Friday, January 29, 2010


CLEVELAND, Ohio - One of the methods for becoming well known on the internet is to write an article that is both factual and informative about a subject of interest to you. There are many sites that specialize in publishing such articles. The advantage to having your article appear in one of these sites is that they have a head-start in the SEO department. That is, your piece about golf lessons will be found by Google and the other search engines right away vs. your having to develop your web site or blog enough to get the same exposure.

Whenever I submit a golf article to a site like Factoidz, Articlesnatch or Suite 101 I'm guaranteed new vistors to both my blog and web site, . So it makes sense to use these publishing sites from time to time.

Yesterday I got an alert in my inbox informing me that one of my golf instruction articles was published. Of course, I clicked on it. Don't know why it never occurred to me before but now I notice something that bothers me about the whole arrangement.

You see, these article-publishing sites exist through advertising revenue. You get your article published and they sell advertising space around it. But sometimes this has unanticipated ramifications.

My articles are about golf. One of the subjects I wrote about, for instance, was junior golf. In my opinion, appropriate advertisements accompanying the piece should have been golf-related but instead, right next to my article were ads like "Learn how to pick up the hottest girls on campus" and display ads for everything from steroids to pro life counseling. Regardless of my position on various products or causes, do I want my readers being subjected to these pitchmen? An ad for golf shafts or golf vacations would be more appropriate but as an author I have no control over which ads appear on the same page as my article. It's led me to make a difficult choice.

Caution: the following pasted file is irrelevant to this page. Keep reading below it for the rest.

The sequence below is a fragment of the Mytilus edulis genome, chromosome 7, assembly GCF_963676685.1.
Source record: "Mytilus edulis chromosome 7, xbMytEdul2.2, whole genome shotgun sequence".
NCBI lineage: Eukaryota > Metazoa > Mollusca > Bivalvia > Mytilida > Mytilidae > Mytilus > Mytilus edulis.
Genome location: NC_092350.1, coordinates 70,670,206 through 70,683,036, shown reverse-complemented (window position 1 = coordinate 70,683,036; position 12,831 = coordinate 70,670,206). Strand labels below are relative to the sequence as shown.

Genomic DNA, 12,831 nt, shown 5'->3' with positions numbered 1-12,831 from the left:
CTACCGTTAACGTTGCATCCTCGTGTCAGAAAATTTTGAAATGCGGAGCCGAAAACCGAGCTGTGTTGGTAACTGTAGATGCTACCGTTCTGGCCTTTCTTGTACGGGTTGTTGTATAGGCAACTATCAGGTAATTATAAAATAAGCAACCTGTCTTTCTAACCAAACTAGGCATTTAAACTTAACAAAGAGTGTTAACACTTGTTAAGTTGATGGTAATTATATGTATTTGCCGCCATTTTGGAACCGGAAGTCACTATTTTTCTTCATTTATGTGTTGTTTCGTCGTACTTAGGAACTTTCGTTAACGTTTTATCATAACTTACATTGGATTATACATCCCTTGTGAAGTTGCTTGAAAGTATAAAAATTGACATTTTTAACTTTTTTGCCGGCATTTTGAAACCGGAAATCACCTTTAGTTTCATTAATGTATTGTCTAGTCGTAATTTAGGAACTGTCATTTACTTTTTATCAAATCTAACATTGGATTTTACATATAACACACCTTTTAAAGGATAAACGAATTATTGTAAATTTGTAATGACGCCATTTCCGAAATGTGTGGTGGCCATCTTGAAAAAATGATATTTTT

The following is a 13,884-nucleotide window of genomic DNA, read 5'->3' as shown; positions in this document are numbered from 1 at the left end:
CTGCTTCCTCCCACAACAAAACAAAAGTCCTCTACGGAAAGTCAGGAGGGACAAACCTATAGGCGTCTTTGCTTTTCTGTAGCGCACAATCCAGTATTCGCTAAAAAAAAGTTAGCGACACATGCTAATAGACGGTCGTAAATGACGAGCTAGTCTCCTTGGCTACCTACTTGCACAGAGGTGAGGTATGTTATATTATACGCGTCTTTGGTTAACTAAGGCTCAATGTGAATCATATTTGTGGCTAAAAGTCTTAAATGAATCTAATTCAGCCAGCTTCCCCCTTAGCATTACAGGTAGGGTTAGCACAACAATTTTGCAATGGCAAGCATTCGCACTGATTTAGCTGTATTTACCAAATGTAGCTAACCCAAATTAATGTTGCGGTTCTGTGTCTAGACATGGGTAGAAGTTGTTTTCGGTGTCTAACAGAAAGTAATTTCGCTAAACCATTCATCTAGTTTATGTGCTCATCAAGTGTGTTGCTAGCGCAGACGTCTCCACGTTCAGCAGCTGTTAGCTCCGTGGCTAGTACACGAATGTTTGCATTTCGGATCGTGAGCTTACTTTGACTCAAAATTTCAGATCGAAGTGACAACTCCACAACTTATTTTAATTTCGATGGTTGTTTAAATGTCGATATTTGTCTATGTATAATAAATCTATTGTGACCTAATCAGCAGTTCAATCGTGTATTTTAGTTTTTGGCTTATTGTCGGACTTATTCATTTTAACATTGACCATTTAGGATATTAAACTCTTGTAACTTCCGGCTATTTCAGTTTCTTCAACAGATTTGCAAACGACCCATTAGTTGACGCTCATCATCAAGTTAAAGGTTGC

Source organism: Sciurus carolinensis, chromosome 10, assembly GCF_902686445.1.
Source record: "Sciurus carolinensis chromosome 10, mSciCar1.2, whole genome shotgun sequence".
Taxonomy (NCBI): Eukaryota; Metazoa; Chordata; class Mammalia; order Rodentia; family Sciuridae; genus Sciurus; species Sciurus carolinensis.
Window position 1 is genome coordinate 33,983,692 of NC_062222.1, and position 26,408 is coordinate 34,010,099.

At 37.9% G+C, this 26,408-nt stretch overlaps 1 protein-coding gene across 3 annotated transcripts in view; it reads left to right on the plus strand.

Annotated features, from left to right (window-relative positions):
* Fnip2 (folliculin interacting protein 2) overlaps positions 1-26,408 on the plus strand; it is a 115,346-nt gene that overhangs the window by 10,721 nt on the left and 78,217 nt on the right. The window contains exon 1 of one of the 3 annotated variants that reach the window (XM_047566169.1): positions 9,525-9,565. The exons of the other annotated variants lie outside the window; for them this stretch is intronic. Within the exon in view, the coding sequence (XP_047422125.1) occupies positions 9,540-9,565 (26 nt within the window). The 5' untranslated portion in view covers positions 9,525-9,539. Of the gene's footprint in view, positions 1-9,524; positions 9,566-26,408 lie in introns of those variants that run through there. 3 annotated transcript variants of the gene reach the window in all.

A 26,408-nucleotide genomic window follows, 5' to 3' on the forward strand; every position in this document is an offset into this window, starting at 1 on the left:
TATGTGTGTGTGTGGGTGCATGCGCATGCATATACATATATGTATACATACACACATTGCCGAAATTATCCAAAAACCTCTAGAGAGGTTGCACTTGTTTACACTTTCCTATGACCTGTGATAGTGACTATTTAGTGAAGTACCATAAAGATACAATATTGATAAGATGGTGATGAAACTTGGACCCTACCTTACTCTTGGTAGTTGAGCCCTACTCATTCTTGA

As a businessman in the business of selling golf instructional DVDs, exposure means customers. But as a moral person I cringe at the thought of a kid reading my article and then clicking on the adjacent steroid ad out of curiosity. My intention is to never use an ambiguous title: I clearly and specifically convey the topic and content out of a respect for readers. I hope to create articles that are considered relevant and trustworthy. But I'm being subverted by ads. Most are innocuous but you risk being read next to other ads that are far less so.

Consider this a lesson learned if you are planning to publish articles through third-party sites. Don't want a LADIES IN THE NUDE advertisement next to your adventures in putting article? Then do what I plan to do in the future-investigate the site thoroughly by doing searches and noting whether accompanying ads are related to the article in some way.


Keywords for this article: golf, swing, over the top, lesson, instruction, eBook, golf blog, golf instruction, golf instruction DVD, golf lessons, junior golf, over the top golf swing, publishing, steroids
Revised 09-03-2012